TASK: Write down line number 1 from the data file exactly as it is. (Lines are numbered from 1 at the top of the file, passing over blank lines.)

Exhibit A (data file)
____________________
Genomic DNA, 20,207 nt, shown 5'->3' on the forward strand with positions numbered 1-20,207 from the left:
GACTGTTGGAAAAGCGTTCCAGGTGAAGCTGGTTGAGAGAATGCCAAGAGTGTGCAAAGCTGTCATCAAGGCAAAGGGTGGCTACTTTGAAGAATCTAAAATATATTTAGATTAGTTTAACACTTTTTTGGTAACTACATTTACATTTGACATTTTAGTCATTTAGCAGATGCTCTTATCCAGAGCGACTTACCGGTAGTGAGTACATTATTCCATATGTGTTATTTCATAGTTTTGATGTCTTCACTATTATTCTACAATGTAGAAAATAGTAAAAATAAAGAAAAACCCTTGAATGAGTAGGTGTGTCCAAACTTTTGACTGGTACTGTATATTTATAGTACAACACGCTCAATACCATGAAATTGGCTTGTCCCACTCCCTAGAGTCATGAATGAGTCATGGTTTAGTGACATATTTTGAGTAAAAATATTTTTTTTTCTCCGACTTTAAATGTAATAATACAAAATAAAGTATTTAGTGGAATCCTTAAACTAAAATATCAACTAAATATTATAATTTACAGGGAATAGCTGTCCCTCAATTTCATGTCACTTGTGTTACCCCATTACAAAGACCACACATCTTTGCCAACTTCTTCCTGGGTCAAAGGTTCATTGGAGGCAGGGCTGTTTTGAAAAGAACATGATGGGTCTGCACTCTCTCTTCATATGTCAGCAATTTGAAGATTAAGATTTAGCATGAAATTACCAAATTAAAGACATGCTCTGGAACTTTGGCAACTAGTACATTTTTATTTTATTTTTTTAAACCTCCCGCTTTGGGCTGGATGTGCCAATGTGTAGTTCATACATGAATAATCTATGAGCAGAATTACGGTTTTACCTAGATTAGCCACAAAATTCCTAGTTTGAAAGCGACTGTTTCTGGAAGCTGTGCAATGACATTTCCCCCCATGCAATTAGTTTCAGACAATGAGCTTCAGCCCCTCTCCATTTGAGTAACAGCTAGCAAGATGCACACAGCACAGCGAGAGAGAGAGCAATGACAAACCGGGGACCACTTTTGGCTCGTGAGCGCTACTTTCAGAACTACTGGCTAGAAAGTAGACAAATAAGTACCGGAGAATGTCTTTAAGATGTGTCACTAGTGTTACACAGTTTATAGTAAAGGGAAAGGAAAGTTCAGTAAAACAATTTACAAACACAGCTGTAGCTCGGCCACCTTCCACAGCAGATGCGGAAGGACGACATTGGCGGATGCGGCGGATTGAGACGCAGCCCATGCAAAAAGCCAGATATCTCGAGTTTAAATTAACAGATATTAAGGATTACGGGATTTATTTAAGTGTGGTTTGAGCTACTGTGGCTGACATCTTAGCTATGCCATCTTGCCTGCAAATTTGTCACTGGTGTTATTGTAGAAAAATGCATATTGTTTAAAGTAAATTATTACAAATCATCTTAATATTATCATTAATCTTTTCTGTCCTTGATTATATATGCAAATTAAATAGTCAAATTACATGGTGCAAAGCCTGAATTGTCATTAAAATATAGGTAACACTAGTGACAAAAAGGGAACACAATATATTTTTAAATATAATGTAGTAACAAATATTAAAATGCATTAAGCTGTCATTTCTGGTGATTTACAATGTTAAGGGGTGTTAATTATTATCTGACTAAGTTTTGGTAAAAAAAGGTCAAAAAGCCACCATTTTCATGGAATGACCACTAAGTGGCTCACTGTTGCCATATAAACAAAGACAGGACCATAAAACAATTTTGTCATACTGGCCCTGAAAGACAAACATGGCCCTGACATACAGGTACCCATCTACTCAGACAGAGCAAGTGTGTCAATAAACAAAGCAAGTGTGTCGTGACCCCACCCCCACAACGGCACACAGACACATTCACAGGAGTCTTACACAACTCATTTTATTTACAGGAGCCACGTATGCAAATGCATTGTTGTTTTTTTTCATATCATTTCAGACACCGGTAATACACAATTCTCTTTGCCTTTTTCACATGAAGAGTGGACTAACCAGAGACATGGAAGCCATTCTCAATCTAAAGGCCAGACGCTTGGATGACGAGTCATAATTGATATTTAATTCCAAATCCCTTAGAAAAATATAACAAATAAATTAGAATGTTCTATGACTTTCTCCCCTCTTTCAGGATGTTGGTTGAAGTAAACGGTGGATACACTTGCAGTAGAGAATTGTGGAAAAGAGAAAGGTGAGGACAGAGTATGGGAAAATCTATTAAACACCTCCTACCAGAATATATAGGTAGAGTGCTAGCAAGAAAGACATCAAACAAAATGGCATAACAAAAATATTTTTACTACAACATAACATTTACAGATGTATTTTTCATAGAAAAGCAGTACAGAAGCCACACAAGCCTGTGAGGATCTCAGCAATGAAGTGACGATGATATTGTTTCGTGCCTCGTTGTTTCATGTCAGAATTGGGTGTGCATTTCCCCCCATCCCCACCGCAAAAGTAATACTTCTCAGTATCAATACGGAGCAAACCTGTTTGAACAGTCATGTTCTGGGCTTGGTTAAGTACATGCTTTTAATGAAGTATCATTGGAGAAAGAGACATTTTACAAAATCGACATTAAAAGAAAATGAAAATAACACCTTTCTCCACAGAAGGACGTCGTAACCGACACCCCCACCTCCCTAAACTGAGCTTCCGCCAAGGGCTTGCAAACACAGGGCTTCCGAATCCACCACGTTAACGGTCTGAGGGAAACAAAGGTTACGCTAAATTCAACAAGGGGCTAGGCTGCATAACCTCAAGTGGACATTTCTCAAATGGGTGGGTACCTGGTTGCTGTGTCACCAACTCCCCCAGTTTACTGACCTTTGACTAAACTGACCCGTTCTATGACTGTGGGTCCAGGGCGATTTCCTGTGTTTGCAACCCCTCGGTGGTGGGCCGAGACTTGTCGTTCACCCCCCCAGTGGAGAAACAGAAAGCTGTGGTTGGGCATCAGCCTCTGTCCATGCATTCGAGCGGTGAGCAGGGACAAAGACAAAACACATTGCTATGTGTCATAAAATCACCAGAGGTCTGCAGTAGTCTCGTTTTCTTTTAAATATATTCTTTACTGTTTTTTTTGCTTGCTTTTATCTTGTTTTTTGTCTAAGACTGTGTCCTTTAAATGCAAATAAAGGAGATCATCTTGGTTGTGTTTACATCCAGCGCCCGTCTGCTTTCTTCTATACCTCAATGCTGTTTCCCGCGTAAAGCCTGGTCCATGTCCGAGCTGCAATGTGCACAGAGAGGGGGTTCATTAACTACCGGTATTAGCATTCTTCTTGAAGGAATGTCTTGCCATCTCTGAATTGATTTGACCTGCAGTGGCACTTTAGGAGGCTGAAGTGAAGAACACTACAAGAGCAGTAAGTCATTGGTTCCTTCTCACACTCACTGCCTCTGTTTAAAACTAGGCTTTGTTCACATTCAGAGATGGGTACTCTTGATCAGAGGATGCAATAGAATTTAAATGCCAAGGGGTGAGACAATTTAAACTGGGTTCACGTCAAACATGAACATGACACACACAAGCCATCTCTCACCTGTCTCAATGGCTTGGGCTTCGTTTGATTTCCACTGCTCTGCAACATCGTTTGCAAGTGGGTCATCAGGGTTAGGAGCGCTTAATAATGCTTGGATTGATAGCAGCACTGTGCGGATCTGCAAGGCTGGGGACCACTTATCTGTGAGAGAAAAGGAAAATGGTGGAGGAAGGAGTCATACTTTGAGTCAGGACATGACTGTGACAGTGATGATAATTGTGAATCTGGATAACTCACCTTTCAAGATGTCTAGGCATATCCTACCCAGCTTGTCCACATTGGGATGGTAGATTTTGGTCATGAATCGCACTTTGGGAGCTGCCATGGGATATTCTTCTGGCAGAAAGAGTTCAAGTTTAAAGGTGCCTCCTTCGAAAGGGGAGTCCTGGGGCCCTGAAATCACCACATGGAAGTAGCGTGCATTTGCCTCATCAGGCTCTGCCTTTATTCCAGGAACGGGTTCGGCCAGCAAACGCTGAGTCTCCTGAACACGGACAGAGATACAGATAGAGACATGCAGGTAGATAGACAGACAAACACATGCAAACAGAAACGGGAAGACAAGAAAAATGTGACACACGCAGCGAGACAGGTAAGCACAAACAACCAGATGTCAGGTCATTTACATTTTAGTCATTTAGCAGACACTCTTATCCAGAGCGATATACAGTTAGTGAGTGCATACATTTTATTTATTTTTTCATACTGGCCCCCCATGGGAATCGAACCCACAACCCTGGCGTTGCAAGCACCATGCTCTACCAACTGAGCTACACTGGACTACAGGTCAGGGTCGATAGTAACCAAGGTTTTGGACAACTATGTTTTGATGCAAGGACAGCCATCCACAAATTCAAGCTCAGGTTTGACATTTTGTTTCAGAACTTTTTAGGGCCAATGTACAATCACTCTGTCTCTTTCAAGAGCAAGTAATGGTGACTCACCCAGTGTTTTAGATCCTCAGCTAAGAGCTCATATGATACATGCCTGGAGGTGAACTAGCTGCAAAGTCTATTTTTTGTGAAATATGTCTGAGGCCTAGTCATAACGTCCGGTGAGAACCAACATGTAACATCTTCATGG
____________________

Genomic DNA, 20,207 nt, shown 5'->3' on the forward strand with positions numbered 1-20,207 from the left: